Good Spirits > A Touch of France Warms the Soul

Behind every successful holiday event is a successful choice of drinks. There is a wealth of nominees that will easily enhance your holiday meals and gatherings. Wine, champagne and myriad alcoholic spirits are always good bets. Certainly, wine is the best thing to drink during a meal, as it enhances the flavors of the food.

However, welcoming guests to your home and helping them to feel at ease requires something a little special—an exquisite and inviting cocktail. After a lot of hard, practical research, my editor and I found a cocktail that is as near perfect as they come.

The French 75, supposedly named after a World War I artillery weapon, combines cognac, champagne, orange liqueur and other exotic ingredients. Gin is also used in many versions. The cocktail is credited to Raoul Lufbery, a French-American flying ace with the famed Escadrille Américaine air fighting unit. While this tale may or may not be completely true (like many historical adages), there’s no doubting that the resulting cocktail is genuinely satisfying and refreshing. My guess is that it will be a hit, especially now that it is popular to rediscover classic, old-time drinks.

“The French 75 is one of those great, classic cocktails making a comeback in this age of the ‘crafted’ cocktail,’ which is what we specialize in here,” says Michele Duval, wine director at the Wentworth by the Sea Hotel and Spa in New Castle. “We make ours with cognac, not gin, because cognac is appropriate for winter, the way it warms going down. Also our guests come here to experience the luxury of a grand old hotel, and cognac is the kind of upscale spirit that our guests are looking for.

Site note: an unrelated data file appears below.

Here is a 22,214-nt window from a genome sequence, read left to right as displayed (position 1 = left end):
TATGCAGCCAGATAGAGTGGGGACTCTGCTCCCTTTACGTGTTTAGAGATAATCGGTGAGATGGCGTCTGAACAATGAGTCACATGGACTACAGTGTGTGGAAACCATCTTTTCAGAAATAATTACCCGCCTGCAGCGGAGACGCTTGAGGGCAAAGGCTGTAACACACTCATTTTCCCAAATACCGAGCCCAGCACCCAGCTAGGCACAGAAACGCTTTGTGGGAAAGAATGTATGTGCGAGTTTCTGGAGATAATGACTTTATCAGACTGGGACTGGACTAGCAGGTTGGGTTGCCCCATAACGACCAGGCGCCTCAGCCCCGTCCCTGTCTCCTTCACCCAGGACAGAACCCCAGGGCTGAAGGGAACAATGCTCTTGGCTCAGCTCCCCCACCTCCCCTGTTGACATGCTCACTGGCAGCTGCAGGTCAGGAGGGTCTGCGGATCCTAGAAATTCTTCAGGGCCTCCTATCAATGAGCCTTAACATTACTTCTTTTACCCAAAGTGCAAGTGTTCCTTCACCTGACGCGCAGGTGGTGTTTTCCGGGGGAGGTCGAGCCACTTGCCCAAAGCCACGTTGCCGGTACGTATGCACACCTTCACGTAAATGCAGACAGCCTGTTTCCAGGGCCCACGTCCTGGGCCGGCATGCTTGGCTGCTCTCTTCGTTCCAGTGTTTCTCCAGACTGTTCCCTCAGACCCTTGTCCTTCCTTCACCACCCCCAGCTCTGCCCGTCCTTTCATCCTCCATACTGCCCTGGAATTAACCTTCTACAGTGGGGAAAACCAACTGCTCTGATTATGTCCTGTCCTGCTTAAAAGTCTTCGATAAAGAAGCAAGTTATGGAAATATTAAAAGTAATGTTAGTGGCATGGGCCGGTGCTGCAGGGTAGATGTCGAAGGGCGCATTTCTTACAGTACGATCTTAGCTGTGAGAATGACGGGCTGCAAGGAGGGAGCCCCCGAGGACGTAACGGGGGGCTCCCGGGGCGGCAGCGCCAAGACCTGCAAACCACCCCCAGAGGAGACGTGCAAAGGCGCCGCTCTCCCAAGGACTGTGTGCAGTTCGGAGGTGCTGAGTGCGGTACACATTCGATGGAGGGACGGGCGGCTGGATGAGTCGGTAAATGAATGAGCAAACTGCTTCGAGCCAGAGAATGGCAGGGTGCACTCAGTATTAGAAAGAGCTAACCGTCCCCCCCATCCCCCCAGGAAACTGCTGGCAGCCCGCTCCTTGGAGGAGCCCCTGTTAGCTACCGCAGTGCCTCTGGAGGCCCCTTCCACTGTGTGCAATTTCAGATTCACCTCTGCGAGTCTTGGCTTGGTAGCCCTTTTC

“Our bartenders are specially trained in the art of the hand-crafted cocktail and enjoy making these great drinks that show off their skills,” Duval continues. “Also, I feel if it’s called a French 75, it should have a French spirit in it—like cognac.” I couldn’t have pegged cognac any better myself, especially with regard to sitting by a warm fi re or milling around a buffet table during a New England winter.

If you prefer to use gin, feel free, as gin is one of the grandest, most flavorful spirits around. Vodka, too, can be used, in which case the drink becomes a French 76. However you make it, you and your guests are in for a decided treat.